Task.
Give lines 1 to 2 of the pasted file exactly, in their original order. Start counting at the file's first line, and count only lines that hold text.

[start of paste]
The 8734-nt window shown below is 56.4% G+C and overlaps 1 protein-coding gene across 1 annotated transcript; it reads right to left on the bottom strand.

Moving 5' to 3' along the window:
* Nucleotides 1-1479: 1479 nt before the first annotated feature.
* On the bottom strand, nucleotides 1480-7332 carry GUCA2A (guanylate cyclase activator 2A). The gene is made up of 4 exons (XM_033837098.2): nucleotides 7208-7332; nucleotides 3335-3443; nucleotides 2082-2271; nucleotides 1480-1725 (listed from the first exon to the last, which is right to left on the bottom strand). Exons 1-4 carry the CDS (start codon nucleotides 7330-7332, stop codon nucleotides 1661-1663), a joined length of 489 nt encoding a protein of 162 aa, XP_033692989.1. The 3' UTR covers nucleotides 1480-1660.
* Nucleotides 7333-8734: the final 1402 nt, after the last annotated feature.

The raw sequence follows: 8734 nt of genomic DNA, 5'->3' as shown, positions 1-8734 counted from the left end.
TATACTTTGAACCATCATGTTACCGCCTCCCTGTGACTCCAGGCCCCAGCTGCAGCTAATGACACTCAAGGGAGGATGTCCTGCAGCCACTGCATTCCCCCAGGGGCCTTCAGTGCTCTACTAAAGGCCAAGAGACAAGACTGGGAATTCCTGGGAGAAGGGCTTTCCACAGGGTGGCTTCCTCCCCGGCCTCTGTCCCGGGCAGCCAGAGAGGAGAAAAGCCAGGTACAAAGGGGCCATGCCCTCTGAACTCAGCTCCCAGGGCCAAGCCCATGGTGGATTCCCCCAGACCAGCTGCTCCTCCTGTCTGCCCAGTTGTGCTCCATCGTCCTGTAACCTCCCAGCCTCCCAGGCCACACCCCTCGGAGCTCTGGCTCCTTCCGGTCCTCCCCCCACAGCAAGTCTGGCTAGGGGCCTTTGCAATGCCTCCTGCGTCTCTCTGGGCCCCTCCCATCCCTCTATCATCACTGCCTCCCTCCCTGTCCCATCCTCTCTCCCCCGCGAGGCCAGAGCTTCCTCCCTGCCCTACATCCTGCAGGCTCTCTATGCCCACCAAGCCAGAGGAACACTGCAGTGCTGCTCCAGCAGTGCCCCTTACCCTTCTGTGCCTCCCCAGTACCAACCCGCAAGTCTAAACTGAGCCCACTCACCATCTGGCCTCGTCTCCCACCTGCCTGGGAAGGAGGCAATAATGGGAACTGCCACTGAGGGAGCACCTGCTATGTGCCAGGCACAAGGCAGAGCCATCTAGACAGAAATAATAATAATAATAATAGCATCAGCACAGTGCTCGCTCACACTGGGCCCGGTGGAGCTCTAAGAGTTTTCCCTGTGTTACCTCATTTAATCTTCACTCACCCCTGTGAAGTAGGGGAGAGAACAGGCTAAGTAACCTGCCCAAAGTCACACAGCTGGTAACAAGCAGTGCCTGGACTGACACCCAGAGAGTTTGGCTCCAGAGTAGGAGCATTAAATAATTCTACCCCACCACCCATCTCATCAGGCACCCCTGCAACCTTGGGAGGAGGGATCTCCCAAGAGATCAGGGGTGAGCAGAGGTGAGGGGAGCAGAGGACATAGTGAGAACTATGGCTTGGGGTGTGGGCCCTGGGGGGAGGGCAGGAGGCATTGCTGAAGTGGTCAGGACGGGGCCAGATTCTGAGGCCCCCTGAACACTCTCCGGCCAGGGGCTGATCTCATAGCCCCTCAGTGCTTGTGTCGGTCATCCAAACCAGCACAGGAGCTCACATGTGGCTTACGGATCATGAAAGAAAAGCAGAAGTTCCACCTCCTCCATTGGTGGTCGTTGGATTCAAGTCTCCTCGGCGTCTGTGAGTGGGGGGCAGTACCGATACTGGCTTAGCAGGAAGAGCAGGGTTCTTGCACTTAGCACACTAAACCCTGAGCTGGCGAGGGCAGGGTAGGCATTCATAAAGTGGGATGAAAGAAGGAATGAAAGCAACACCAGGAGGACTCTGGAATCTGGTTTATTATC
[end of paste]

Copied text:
The 8734-nt window shown below is 56.4% G+C and overlaps 1 protein-coding gene across 1 annotated transcript; it reads right to left on the bottom strand.

Moving 5' to 3' along the window: